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The ‘North Star’ of net zero


The companies that will survive the tectonic shift to net zero will be the ones that innovate and engage, according to GAM.

“What we’re going into is a scenario where those companies that are going to survive and thrive are those that recognise net zero as the North Star and look at their strategy around that imperative to decarbonise, and recognise that it’s a transition process and one that’s going to involve engaging with their stakeholders as well,” said Stephanie Maier, global head of sustainable and impact investment at GAM.

Focusing solely on pure play ‘green’ sectors and applying broad exclusions is unlikely to benefit investors as much as those investors that also seek to engage with the management of high-emitting companies to effect positive change. GAM believes the true winners will be in the innovative small and mid-cap space, where companies will benefit from the high-level sustainability trend “shaping the future of investment, the future of our economy, and the future of our society”, or those larger companies that are meaningfully changing their strategies and aligning their capex accordingly for decarbonisation.  

“We really look into the detail to understand where the risks are, but more importantly where the opportunities are as well,” Maier said. “We’re active investors; that allows us to take a really nuanced look in terms of understanding how companies are managing ESG issues but also how well they’re positioned for the future as well.”

But the biggest challenge, as ever, is finding out who’s actually doing the work. Availability of data is one part of that challenge; the quality of that data is another. But there are other issues in how companies decarbonise – particularly a growing reliance on instruments like carbon credits, which Maier believes “should only be used for the very last proportion of emissions reduction.”

“The bulk of any decarbonisation should be linked to how you actually reduce emissions within operations or through the supply chain. Rightly, there’s a focus on how companies are decarbonising and particular scrutiny on carbon credits. Ultimately, what we’re looking for is that real world reduction in emissions, not just a transference.”

Recent events have been a boon for sustainability. COP26, which saw countries make progress on net zero commitments but still fall short of securing the 1.5 degrees Celsius goal, lit a fire under the private sector and global finance in particular, as asset managers and owners realise the crucial role they have to play in financing the transition to net zero.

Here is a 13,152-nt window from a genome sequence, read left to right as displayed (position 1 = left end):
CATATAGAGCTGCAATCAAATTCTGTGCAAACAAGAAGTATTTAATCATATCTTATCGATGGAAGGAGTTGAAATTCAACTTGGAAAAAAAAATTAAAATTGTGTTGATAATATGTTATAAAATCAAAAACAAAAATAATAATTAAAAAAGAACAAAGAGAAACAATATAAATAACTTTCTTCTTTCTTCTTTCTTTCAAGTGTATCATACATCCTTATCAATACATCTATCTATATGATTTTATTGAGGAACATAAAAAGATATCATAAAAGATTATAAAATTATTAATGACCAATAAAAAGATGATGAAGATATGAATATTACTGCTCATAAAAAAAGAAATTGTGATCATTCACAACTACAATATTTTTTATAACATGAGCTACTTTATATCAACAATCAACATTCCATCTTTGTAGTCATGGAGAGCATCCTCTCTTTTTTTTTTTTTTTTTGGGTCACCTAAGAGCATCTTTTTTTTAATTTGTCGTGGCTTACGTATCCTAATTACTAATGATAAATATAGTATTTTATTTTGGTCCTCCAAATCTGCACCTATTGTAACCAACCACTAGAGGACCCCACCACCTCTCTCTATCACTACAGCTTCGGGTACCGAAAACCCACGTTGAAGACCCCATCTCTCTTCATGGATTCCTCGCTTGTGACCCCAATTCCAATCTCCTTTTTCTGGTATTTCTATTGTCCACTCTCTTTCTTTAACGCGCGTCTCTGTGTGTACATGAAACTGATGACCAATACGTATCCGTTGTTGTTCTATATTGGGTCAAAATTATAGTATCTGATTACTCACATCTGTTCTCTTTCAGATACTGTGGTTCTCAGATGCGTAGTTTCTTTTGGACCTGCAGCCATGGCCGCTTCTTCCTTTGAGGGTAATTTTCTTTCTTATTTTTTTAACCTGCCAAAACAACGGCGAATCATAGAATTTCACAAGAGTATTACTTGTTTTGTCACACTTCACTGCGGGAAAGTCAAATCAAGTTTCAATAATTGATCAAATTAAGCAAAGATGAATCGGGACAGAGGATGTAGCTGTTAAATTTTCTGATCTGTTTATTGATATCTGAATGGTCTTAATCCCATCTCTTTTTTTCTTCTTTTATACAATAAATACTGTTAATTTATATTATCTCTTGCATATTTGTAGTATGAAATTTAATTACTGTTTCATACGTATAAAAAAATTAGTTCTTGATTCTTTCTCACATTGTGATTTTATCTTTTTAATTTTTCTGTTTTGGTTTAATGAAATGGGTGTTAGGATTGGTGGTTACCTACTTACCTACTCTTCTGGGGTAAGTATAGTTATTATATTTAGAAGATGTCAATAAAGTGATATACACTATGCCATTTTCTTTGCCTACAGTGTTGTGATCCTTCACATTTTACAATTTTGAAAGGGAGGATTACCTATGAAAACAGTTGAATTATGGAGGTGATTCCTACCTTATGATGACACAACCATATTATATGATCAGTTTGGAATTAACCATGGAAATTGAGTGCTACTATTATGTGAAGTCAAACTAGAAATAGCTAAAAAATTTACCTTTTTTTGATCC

“One thing that was really different at Glasgow this time was how central the private sector is,” Maier said. “They came to the table; companies talking about net zero, decarbonisation, not driven primarily by regulation but by recognition that this is something they need to do, and also something that in many sectors their customer and client base is asking them to do.”

“We need to ramp up investment in those solutions, whether that’s on the equity side on those companies that are going to benefit from and help drive that transition, or on the fixed-income side into green bonds; we have a green bond fund looking at financial institutions. Banks are going to play a really significant role in financing this transition. No doubt equity is easier because we have more data, but absolutely when we’re looking at decarbonisation we need to do that across all asset classes.”

When ESG was still in its nascent stages, its critics – while conceding that the goals of sustainability-focused managers were noble – believed that the approach could never provide sufficient diversification, limited to small handfuls of companies with paths to profitability or growth both longer and more treacherous than others. That’s starting to change as every sector begins its own transition.

“The opportunities we see in terms of those companies that are actively contributing to the solutions are certainly more narrow in terms of the sectors they’re exposed to,” Maier said. “But what we will see going forward is every sector of the economy finding, and needing to find ways to decarbonise. What we need to see is decarbonisation across the economy – and that will create a representative portfolio across all sectors of the economy.”

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